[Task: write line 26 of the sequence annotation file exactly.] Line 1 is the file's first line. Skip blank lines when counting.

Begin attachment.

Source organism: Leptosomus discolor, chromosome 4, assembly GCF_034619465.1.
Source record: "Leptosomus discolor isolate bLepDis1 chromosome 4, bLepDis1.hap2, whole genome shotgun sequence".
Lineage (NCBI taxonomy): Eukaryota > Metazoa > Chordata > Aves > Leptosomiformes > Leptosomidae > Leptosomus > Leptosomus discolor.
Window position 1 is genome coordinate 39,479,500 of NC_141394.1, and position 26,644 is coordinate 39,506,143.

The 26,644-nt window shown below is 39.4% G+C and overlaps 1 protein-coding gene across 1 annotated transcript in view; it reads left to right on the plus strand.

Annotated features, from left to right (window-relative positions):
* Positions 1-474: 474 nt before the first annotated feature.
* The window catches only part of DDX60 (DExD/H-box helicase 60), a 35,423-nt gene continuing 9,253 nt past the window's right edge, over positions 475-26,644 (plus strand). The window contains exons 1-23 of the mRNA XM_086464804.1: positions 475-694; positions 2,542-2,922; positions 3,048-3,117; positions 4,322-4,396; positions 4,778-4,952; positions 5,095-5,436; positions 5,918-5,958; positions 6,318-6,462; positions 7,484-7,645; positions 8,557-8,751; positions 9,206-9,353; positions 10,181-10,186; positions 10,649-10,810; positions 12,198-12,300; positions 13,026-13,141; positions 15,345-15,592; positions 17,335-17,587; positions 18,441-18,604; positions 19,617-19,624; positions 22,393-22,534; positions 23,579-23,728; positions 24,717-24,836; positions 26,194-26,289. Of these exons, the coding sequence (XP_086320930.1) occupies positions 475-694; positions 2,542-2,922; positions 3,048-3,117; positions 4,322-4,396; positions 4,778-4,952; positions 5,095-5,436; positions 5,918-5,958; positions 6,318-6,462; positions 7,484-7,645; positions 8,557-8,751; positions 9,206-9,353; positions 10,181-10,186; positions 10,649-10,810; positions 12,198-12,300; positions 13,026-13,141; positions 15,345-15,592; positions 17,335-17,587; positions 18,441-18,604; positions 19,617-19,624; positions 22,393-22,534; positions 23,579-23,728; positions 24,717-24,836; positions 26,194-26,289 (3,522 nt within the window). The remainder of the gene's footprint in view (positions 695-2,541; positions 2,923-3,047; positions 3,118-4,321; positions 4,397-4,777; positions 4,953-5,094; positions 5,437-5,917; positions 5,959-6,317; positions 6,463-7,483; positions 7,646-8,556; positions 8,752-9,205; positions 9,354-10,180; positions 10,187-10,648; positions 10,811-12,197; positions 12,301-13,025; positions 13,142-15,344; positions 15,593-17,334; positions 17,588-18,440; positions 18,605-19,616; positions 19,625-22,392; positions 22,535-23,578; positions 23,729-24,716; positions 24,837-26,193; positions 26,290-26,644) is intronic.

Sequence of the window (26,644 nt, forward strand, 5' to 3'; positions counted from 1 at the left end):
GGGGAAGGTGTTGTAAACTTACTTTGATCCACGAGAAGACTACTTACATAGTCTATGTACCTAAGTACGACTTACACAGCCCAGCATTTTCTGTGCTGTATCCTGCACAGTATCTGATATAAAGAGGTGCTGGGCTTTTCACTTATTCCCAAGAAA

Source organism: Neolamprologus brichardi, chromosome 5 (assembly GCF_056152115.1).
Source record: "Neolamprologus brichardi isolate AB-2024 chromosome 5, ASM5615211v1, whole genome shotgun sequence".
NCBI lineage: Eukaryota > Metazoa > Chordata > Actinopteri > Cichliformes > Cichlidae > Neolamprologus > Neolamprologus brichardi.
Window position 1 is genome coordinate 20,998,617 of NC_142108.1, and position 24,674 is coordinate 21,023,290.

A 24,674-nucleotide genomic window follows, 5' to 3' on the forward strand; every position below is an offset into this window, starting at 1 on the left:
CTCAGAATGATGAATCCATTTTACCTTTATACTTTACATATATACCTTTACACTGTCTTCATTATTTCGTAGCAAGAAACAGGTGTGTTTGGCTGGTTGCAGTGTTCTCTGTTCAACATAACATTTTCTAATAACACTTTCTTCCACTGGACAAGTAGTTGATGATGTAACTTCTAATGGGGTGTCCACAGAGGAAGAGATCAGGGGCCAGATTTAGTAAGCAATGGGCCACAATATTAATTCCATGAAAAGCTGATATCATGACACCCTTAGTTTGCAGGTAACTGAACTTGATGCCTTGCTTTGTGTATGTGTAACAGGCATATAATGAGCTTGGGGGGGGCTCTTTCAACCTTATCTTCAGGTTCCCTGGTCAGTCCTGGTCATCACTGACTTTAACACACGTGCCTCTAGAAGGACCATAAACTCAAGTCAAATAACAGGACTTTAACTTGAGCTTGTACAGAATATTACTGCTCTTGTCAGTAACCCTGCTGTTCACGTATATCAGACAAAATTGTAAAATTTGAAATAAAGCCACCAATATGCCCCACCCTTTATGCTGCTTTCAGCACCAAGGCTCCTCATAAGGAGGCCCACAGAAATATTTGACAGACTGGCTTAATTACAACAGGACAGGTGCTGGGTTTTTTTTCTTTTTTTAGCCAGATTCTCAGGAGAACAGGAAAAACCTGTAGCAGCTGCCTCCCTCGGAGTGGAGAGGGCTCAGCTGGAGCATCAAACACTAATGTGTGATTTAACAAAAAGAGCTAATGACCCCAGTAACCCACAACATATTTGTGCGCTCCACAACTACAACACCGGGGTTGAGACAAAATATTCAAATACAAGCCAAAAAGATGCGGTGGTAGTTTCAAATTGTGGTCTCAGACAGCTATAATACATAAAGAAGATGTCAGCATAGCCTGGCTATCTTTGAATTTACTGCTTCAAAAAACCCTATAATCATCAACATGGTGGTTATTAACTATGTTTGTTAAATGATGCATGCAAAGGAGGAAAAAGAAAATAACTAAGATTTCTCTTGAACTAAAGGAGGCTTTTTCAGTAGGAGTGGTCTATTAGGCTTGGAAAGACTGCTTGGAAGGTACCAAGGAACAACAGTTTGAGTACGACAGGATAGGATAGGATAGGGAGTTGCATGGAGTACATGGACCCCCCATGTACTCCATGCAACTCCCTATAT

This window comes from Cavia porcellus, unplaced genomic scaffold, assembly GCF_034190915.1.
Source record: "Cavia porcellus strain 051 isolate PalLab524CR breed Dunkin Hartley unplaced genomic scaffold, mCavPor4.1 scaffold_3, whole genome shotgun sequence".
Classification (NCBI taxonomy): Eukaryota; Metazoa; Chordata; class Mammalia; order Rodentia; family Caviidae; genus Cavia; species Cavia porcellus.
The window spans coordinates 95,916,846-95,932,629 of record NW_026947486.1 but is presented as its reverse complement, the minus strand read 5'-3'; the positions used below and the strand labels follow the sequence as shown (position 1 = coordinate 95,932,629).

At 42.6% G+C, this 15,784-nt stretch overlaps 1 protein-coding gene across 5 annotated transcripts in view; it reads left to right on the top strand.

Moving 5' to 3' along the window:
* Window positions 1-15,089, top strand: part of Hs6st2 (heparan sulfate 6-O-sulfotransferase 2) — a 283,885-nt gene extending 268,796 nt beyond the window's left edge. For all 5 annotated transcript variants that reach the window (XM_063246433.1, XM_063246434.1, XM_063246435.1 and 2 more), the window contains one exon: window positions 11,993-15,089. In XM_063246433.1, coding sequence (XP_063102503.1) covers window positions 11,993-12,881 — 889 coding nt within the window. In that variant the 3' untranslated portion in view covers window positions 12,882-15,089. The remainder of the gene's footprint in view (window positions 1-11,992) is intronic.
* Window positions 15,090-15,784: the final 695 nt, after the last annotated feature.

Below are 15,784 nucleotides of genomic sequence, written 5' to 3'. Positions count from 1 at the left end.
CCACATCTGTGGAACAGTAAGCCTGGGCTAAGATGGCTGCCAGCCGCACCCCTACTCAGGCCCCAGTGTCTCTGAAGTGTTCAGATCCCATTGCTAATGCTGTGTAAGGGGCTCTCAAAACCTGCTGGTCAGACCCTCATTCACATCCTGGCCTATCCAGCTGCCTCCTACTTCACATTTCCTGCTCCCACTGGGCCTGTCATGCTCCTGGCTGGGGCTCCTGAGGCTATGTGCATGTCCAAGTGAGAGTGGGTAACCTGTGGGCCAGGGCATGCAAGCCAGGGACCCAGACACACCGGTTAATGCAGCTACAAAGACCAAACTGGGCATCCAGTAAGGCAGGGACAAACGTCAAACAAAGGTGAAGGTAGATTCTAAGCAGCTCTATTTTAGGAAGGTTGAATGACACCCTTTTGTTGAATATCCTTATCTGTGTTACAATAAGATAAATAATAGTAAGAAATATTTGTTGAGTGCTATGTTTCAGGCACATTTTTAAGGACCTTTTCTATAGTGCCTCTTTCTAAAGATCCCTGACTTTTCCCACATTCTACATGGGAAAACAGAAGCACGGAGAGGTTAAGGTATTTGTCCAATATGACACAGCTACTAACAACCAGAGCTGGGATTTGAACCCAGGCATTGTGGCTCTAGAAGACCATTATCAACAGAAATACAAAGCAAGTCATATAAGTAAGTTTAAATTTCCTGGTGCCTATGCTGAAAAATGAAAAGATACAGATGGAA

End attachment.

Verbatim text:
CCACATCTGTGGAACAGTAAGCCTGGGCTAAGATGGCTGCCAGCCGCACCCCTACTCAGGCCCCAGTGTCTCTGAAGTGTTCAGATCCCATTGCTAATGCTGTGTAAGGGGCTCTCAAAACCTGCTGGTCAGACCCTCATTCACATCCTGGCCTATCCAGCTGCCTCCTACTTCACATTTCCTGCTCCCACTGGGCCTGTCATGCTCCTGGCTGGGGCTCCTGAGGCTATGTGCATGTCCAAGTGAGAGTGGGTAACCTGTGGGCCAGGGCATGCAAGCCAGGGACCCAGACACACCGGTTAATGCAGCTACAAAGACCAAACTGGGCATCCAGTAAGGCAGGGACAAACGTCAAACAAAGGTGAAGGTAGATTCTAAGCAGCTCTATTTTAGGAAGGTTGAATGACACCCTTTTGTTGAATATCCTTATCTGTGTTACAATAAGATAAATAATAGTAAGAAATATTTGTTGAGTGCTATGTTTCAGGCACATTTTTAAGGACCTTTTCTATAGTGCCTCTTTCTAAAGATCCCTGACTTTTCCCACATTCTACATGGGAAAACAGAAGCACGGAGAGGTTAAGGTATTTGTCCAATATGACACAGCTACTAACAACCAGAGCTGGGATTTGAACCCAGGCATTGTGGCTCTAGAAGACCATTATCAACAGAAATACAAAGCAAGTCATATAAGTAAGTTTAAATTTCCTGGTGCCTATGCTGAAAAATGAAAAGATACAGATGGAA